Sikkema is currently on an American Heart Association-American College of Cardiology committee that is drafting guidelines on the management of stable ischemic heart disease.
“When we are writing guidelines, we are looking at a plethora of research so we can recommend the most cost-effective, evidence-based strategies for patient management,” she says. “And that translates to quality care, which what evidence-based practice and the comparative effectiveness research movement is all about.”
Keep these points, tools in mind
Catherine Ruhl, MS, CNM, director of women’s health programs for the ANA organizational affiliate, the Association of Women’s Health, Obstetric and Neonatal Nurses (AWHONN), agrees that using national guidelines is essential to quality care. She notes that her organization has been a pioneer in the area of developing evidence-based guidelines specifically for maternal and neonatal nursing care.
Ruhl says nurses who are looking for healthcare guidelines can start by going to the National Guideline Clearinghouse (www.guideline.gov), an initiative of AHRQ.
If nurses can’t find the nursing practice guidelines they need, AWHONN recently revised a key resource, “Achieving Consistent Quality Care: Using Research to Guide Clinical Practice, Second Edition,” by Shannon Scott, PhD, RN. The document leads nurses through the process of guideline development. (For more information, go to www.awhonn.org/store.)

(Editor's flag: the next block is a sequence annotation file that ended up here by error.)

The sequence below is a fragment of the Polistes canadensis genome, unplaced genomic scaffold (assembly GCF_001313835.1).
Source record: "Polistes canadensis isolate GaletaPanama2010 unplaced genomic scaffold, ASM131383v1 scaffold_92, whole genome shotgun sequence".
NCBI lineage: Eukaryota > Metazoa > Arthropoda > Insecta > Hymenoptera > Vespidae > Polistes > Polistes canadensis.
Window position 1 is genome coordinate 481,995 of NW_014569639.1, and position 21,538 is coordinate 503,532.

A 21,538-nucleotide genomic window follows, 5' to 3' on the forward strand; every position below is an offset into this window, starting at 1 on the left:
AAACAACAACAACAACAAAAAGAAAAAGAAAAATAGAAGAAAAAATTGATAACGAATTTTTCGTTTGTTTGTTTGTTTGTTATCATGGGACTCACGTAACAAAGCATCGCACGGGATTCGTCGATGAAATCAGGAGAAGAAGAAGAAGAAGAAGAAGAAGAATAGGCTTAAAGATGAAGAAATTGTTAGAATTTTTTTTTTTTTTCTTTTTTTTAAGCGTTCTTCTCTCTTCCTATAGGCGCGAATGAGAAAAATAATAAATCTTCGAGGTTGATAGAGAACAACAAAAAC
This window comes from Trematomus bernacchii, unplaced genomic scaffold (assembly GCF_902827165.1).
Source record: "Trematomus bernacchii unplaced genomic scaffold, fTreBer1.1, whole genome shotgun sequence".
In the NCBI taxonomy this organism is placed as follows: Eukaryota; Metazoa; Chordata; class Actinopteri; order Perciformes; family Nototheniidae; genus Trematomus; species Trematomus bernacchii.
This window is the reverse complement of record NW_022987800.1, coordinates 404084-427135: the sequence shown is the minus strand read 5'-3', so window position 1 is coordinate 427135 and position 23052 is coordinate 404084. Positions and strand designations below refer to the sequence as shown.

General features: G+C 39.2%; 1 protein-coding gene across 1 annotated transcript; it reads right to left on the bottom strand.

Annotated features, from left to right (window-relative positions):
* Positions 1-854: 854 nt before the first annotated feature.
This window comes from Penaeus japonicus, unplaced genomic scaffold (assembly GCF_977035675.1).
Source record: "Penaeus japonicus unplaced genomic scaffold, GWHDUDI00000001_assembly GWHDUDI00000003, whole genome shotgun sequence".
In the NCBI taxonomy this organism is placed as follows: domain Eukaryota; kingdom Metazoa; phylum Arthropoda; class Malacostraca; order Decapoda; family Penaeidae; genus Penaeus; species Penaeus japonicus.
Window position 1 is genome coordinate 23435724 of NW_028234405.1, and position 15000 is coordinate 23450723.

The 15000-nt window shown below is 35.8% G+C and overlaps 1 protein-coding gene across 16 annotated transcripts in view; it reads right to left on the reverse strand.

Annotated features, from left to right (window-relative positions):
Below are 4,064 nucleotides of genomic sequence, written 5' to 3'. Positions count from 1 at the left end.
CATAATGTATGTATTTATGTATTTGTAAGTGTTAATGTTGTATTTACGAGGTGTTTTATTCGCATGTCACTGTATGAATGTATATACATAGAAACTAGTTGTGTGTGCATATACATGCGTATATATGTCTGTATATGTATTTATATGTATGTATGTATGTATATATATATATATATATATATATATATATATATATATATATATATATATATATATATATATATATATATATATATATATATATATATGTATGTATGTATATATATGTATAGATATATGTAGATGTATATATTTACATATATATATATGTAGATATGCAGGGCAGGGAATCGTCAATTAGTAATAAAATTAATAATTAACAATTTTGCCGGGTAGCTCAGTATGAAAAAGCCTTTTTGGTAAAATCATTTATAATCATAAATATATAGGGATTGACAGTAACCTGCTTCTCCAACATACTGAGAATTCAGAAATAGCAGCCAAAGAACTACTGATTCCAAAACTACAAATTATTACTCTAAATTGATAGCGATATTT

And when looking at any set of national or specialty guidelines, Ruhl suggests the following:
- Know who developed the guidelines and what the objective was.
- Understand whom the recommendations target.
- Go beyond the sound bite or headline to learn what the guidelines really say.
“Nurses are experts in patient education, and it’s our responsibility to know the guidelines that can support patients in making informed decisions about their health,” Ruhl says.
Melnyk agrees, saying “Our primary goal is to promote the highest level of care for our patients, and evidence-based practice and national guidelines are the gold standards. Every interaction with our patients is an opportunity to educate them on health promotion.”
And finally, Sikkema urges all nurses to get involved in developing national guidelines.
“Nursing is not represented on many national guideline-writing committees, yet we are the healthcare providers who use guidelines—or should use them—every day in our practice.”
Susan Trossman is the senior reporter in ANA’s communications department.